During the individual rotation process, teachers help clarify concepts, offer support, and/or expand on information that was provided through online lessons.

3.3. Flex

In a flex blended learning setup, according to the Christensen Institute, students have the latitude to move freely on more fluid schedules, tackling each learning activity, and moving on based on their needs and skill level.3

Online learning is the backbone of such a strategy, supplemented by teachers providing support and instruction as needed, while students work through the material and each activity. In one example from K–12, students at Conrad High School in Conrad, Montana were issued tokens whenever they completed an assignment, with a goal of acquiring four per week to maintain 80 percent proficiency or higher. And at Oakland Unity Middle School in Oakland, California, students meet with teachers weekly to set goals for their progress, and take formative assessments every Friday, or elect to take standard assessments at their own pace.

The benefit is that students learn independence, and have a high degree of control over their own learning experience and pace.

3.4. À la carte

In addition to filling their course schedules with face-to-face classes, students can complement them with online courses that are taught by teachers almost exclusively online. These are ideal for students who require flexible schedules due to work and/or family obligations, or students pursuing athletics, allowing them to study and participate at times when it is most convenient for them. It’s also a good option for educational institutions that can’t provide a particular elective course on school grounds, if there isn’t enough demand, for example, to fill an entire in-person class on a full-time basis.

Courses can either be taught entirely online, or some content is provided online to supplement that supplied by an IRL teacher, and for peers from around the world to access for their own learning.

In addition to allowing students to approach their studies in a more flexible way, teachers and administrators benefit in that they can track student activity in virtual classrooms and through interaction in virtual lessons and problem-solving activities.

3.5. Project-based

There’s no better way to learn how to deal with problems and issues in real life than to engage in tasks, issues, and problems in a classroom setting that simulates them.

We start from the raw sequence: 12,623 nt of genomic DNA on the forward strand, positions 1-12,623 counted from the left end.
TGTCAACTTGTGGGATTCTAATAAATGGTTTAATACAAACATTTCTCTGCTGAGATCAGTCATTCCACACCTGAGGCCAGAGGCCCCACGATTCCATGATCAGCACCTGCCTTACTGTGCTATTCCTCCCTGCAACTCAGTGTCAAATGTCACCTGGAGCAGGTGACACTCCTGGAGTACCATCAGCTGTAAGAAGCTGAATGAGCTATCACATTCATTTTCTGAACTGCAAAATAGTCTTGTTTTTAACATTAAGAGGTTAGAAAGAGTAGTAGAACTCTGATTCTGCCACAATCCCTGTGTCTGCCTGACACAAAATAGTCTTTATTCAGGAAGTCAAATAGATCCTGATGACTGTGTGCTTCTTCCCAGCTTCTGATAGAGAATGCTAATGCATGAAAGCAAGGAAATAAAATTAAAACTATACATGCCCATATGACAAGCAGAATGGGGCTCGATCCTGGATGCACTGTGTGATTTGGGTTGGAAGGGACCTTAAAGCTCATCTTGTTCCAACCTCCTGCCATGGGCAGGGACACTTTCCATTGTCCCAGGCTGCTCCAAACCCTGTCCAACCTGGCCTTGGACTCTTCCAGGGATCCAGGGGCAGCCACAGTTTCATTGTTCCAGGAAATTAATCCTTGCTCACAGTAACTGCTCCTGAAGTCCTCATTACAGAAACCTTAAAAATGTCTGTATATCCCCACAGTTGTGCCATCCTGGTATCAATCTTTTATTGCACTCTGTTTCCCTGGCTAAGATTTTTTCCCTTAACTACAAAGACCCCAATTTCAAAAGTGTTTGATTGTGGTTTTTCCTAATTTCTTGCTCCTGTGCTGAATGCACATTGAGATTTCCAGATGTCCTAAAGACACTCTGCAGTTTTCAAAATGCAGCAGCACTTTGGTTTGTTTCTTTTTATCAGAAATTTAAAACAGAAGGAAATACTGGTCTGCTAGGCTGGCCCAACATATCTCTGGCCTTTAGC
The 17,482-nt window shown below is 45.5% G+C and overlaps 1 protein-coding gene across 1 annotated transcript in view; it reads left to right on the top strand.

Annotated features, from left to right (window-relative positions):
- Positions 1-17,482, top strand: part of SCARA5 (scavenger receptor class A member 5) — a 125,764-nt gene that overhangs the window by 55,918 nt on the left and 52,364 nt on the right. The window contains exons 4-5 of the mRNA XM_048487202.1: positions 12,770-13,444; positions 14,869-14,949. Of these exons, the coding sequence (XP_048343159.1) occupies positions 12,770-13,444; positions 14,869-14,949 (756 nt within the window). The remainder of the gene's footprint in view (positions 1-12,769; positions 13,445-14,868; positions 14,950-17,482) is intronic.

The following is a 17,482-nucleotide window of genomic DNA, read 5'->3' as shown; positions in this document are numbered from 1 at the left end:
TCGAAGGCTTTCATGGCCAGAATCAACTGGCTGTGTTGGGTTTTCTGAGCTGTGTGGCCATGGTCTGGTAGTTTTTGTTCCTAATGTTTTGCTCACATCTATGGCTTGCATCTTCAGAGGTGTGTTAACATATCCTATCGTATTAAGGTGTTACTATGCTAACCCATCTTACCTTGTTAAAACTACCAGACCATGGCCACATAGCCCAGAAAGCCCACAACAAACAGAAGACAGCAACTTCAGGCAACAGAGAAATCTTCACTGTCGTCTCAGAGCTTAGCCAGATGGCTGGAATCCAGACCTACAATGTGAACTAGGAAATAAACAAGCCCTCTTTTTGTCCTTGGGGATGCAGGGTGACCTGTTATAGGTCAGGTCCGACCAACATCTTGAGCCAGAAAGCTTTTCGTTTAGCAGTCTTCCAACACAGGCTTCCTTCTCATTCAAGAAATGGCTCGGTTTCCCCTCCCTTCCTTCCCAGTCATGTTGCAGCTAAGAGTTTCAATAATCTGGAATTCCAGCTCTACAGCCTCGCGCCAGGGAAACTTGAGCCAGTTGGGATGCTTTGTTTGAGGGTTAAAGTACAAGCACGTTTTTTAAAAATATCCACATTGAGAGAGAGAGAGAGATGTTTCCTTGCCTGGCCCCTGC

Project-based blended learning involves providing students with real world tasks, giving them the resources they would need to complete them, and the freedom to figure it out on their own, based on applying concepts they’ve learned throughout the course.

When considering the Bloom’s Taxonomy framework, project-based work focuses on student-centric learning, and higher order, more contextualized thinking.

To implement effective project-based methods, ask yourself why students are learning a concept or subject, not just what they are learning. Then, focus on activities that require them to apply concepts and put them to action. Work with them to identify where support is needed, whether it’s for presentation skills, writing, research, or time management, and provide guidance and resources to assist them. Address questions by encouraging them to seek out answers on their own through the appropriate resources.

In class, introduce elements students can’t replicate at home, like inviting a guest speaker. Limit the time dedicated to direct instruction, shifting focus instead on student support as they participate in activities that put concepts to test to aid in their professional development.

3.6. Enriched-virtual model

Still a blended learning model, the enriched-virtual model asks the student to complete more work online at home or outside of school, though there is some face-to-face learning as well to complement it.

Usually, the face-to-face in-class time only occurs a few times per week, but adds an important element of structured support, enrichment, collaboration, and a peaceful bricks-and-mortar setting in which learning can continue.